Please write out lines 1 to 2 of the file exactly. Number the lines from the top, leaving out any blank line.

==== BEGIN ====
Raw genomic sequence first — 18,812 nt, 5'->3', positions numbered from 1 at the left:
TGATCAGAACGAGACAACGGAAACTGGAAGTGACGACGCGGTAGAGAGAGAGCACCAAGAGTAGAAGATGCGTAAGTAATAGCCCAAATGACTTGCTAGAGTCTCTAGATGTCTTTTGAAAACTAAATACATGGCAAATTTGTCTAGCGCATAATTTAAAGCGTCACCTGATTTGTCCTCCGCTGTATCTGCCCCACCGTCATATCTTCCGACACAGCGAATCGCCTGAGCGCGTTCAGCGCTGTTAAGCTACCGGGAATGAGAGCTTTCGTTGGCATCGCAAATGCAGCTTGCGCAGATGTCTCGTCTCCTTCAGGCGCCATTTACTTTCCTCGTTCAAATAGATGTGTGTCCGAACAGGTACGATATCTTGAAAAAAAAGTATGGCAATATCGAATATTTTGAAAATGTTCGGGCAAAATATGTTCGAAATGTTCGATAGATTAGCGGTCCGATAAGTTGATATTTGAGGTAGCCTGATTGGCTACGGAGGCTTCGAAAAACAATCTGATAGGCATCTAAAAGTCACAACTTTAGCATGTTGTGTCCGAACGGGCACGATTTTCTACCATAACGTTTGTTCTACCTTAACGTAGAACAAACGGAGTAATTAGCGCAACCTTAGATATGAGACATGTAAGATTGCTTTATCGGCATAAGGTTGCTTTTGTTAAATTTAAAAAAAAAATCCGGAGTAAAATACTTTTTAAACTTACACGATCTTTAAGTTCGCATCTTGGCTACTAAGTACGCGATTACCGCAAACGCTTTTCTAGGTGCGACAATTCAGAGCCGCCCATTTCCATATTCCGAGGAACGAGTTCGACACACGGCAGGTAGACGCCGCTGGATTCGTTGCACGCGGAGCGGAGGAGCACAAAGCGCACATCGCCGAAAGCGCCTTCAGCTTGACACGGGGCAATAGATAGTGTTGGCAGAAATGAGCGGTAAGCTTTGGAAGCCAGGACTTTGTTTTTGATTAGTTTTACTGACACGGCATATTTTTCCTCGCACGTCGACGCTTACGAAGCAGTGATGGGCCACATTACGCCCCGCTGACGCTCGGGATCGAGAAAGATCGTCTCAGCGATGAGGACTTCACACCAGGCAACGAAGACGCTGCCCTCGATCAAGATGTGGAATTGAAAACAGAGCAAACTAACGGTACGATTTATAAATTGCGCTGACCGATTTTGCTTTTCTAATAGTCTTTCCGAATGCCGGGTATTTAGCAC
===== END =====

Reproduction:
Raw genomic sequence first — 18,812 nt, 5'->3', positions numbered from 1 at the left:
TGATCAGAACGAGACAACGGAAACTGGAAGTGACGACGCGGTAGAGAGAGAGCACCAAGAGTAGAAGATGCGTAAGTAATAGCCCAAATGACTTGCTAGAGTCTCTAGATGTCTTTTGAAAACTAAATACATGGCAAATTTGTCTAGCGCATAATTTAAAGCGTCACCTGATTTGTCCTCCGCTGTATCTGCCCCACCGTCATATCTTCCGACACAGCGAATCGCCTGAGCGCGTTCAGCGCTGTTAAGCTACCGGGAATGAGAGCTTTCGTTGGCATCGCAAATGCAGCTTGCGCAGATGTCTCGTCTCCTTCAGGCGCCATTTACTTTCCTCGTTCAAATAGATGTGTGTCCGAACAGGTACGATATCTTGAAAAAAAAGTATGGCAATATCGAATATTTTGAAAATGTTCGGGCAAAATATGTTCGAAATGTTCGATAGATTAGCGGTCCGATAAGTTGATATTTGAGGTAGCCTGATTGGCTACGGAGGCTTCGAAAAACAATCTGATAGGCATCTAAAAGTCACAACTTTAGCATGTTGTGTCCGAACGGGCACGATTTTCTACCATAACGTTTGTTCTACCTTAACGTAGAACAAACGGAGTAATTAGCGCAACCTTAGATATGAGACATGTAAGATTGCTTTATCGGCATAAGGTTGCTTTTGTTAAATTTAAAAAAAAAATCCGGAGTAAAATACTTTTTAAACTTACACGATCTTTAAGTTCGCATCTTGGCTACTAAGTACGCGATTACCGCAAACGCTTTTCTAGGTGCGACAATTCAGAGCCGCCCATTTCCATATTCCGAGGAACGAGTTCGACACACGGCAGGTAGACGCCGCTGGATTCGTTGCACGCGGAGCGGAGGAGCACAAAGCGCACATCGCCGAAAGCGCCTTCAGCTTGACACGGGGCAATAGATAGTGTTGGCAGAAATGAGCGGTAAGCTTTGGAAGCCAGGACTTTGTTTTTGATTAGTTTTACTGACACGGCATATTTTTCCTCGCACGTCGACGCTTACGAAGCAGTGATGGGCCACATTACGCCCCGCTGACGCTCGGGATCGAGAAAGATCGTCTCAGCGATGAGGACTTCACACCAGGCAACGAAGACGCTGCCCTCGATCAAGATGTGGAATTGAAAACAGAGCAAACTAACGGTACGATTTATAAATTGCGCTGACCGATTTTGCTTTTCTAATAGTCTTTCCGAATGCCGGGTATTTAGCAC